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Blood lipids influence DNA methylation in circulating cells

Overview of attention for article published in Genome Biology (Online Edition), June 2016
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About this Attention Score

  • In the top 25% of all research outputs scored by Altmetric
  • High Attention Score compared to outputs of the same age (91st percentile)

Mentioned by

blogs
1 blog
twitter
33 tweeters

Citations

dimensions_citation
125 Dimensions

Readers on

mendeley
177 Mendeley
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Title
Blood lipids influence DNA methylation in circulating cells
Published in
Genome Biology (Online Edition), June 2016
DOI 10.1186/s13059-016-1000-6
Pubmed ID
Authors

Koen F. Dekkers, Maarten van Iterson, Roderick C. Slieker, Matthijs H. Moed, Marc Jan Bonder, Michiel van Galen, Hailiang Mei, Daria V. Zhernakova, Leonard H. van den Berg, Joris Deelen, Jenny van Dongen, Diana van Heemst, Albert Hofman, Jouke J. Hottenga, Carla J. H. van der Kallen, Casper G. Schalkwijk, Coen D. A. Stehouwer, Ettje F. Tigchelaar, André G. Uitterlinden, Gonneke Willemsen, Alexandra Zhernakova, Lude Franke, Peter A. C. ’t Hoen, Rick Jansen, Joyce van Meurs, Dorret I. Boomsma, Cornelia M. van Duijn, Marleen M. J. van Greevenbroek, Jan H. Veldink, Cisca Wijmenga, Erik W. van Zwet, P. Eline Slagboom, J. Wouter Jukema, Bastiaan T. Heijmans

Abstract

Cells can be primed by external stimuli to obtain a long-term epigenetic memory. We hypothesize that long-term exposure to elevated blood lipids can prime circulating immune cells through changes in DNA methylation, a process that may contribute to the development of atherosclerosis. To interrogate the causal relationship between triglyceride, low-density lipoprotein (LDL) cholesterol, and high-density lipoprotein (HDL) cholesterol levels and genome-wide DNA methylation while excluding confounding and pleiotropy, we perform a stepwise Mendelian randomization analysis in whole blood of 3296 individuals. This analysis shows that differential methylation is the consequence of inter-individual variation in blood lipid levels and not vice versa. Specifically, we observe an effect of triglycerides on DNA methylation at three CpGs, of LDL cholesterol at one CpG, and of HDL cholesterol at two CpGs using multivariable Mendelian randomization. Using RNA-seq data available for a large subset of individuals (N = 2044), DNA methylation of these six CpGs is associated with the expression of CPT1A and SREBF1 (for triglycerides), DHCR24 (for LDL cholesterol) and ABCG1 (for HDL cholesterol), which are all key regulators of lipid metabolism. Our analysis suggests a role for epigenetic priming in end-product feedback control of lipid metabolism and highlights Mendelian randomization as an effective tool to infer causal relationships in integrative genomics data.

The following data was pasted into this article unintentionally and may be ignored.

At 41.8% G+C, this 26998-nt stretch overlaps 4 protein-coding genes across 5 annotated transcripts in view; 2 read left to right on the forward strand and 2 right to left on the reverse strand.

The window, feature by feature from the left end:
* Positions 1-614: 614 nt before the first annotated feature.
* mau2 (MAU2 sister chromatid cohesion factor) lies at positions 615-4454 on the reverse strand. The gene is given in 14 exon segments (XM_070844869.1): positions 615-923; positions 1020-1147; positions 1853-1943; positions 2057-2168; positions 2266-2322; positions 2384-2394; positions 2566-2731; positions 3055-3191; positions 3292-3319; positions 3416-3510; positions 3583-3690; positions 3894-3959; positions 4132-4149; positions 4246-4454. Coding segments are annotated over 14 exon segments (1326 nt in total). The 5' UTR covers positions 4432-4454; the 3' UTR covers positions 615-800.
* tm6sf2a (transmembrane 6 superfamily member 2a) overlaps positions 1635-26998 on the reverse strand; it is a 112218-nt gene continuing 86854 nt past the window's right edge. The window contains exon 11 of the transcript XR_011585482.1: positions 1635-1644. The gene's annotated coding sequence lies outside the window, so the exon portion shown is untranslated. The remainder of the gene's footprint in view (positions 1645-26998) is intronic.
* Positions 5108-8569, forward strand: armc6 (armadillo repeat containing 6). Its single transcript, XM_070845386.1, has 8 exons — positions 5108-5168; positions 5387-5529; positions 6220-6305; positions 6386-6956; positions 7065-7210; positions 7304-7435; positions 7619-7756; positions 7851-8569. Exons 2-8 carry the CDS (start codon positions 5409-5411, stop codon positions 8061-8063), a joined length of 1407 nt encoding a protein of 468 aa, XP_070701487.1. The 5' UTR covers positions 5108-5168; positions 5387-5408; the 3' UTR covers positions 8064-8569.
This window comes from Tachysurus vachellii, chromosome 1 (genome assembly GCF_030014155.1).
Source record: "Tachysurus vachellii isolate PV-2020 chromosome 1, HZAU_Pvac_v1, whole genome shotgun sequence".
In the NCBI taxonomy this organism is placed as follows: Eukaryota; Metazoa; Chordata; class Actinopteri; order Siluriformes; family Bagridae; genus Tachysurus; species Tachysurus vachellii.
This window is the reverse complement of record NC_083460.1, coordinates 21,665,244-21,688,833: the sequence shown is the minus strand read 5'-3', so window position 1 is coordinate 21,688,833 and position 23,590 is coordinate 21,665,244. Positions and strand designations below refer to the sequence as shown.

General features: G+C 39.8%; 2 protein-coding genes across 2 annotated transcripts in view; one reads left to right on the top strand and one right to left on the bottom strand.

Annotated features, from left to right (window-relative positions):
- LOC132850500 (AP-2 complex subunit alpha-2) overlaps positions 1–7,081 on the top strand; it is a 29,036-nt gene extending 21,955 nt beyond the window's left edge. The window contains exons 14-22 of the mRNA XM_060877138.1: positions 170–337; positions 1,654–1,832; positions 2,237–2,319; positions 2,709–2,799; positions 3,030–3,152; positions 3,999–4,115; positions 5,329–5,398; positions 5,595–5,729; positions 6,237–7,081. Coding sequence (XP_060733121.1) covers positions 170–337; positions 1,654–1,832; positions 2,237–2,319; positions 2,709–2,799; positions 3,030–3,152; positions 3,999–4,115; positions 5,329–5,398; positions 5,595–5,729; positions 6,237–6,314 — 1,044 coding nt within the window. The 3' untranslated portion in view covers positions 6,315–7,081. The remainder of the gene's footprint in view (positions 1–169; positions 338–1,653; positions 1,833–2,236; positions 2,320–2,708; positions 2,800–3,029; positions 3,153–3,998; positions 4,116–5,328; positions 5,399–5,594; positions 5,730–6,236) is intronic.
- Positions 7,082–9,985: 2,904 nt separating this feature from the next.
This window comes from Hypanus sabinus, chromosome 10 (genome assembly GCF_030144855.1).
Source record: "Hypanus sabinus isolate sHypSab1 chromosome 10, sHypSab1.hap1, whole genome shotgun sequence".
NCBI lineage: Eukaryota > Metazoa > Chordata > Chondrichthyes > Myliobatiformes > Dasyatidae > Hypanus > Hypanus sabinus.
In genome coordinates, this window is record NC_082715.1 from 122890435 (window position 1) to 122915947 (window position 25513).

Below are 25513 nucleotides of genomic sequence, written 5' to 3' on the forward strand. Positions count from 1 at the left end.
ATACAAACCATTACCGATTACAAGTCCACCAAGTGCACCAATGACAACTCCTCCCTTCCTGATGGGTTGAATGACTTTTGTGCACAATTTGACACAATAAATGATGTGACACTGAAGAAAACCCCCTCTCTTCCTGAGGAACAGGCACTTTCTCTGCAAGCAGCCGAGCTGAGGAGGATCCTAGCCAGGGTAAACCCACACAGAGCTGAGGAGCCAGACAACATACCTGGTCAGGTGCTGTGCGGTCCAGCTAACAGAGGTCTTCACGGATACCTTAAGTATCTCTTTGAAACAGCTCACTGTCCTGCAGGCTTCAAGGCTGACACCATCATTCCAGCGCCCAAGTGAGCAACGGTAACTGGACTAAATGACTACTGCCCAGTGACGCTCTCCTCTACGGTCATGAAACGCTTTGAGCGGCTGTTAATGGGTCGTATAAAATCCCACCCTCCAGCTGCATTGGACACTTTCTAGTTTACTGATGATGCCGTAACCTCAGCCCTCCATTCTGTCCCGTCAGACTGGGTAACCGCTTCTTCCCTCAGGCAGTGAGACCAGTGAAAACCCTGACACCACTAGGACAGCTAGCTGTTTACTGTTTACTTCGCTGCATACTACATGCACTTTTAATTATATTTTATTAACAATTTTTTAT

Twitter Demographics

The data shown below were collected from the profiles of 33 tweeters who shared this research output. Click here to find out more about how the information was compiled.

Mendeley readers

The data shown below were compiled from readership statistics for 177 Mendeley readers of this research output. Click here to see the associated Mendeley record.

Geographical breakdown

Country Count As %
United States 2 1%
Spain 1 <1%
United Kingdom 1 <1%
Netherlands 1 <1%
Unknown 172 97%

Demographic breakdown

Readers by professional status Count As %
Student > Ph. D. Student 41 23%
Researcher 37 21%
Student > Master 19 11%
Student > Bachelor 14 8%
Student > Doctoral Student 13 7%
Other 32 18%
Unknown 21 12%
Readers by discipline Count As %
Biochemistry, Genetics and Molecular Biology 57 32%
Agricultural and Biological Sciences 42 24%
Medicine and Dentistry 29 16%
Neuroscience 5 3%
Pharmacology, Toxicology and Pharmaceutical Science 4 2%
Other 10 6%
Unknown 30 17%

Attention Score in Context

This research output has an Altmetric Attention Score of 24. This is our high-level measure of the quality and quantity of online attention that it has received. This Attention Score, as well as the ranking and number of research outputs shown below, was calculated when the research output was last mentioned on 07 December 2018.
All research outputs
#1,099,617
of 18,997,895 outputs
Outputs from Genome Biology (Online Edition)
#1,024
of 3,792 outputs
Outputs of similar age
#21,838
of 271,026 outputs
Outputs of similar age from Genome Biology (Online Edition)
#1
of 1 outputs
Altmetric has tracked 18,997,895 research outputs across all sources so far. Compared to these this one has done particularly well and is in the 94th percentile: it's in the top 10% of all research outputs ever tracked by Altmetric.
So far Altmetric has tracked 3,792 research outputs from this source. They typically receive a lot more attention than average, with a mean Attention Score of 26.9. This one has gotten more attention than average, scoring higher than 73% of its peers.
Older research outputs will score higher simply because they've had more time to accumulate mentions. To account for age we can compare this Altmetric Attention Score to the 271,026 tracked outputs that were published within six weeks on either side of this one in any source. This one has done particularly well, scoring higher than 91% of its contemporaries.
We're also able to compare this research output to 1 others from the same source and published within six weeks on either side of this one. This one has scored higher than all of them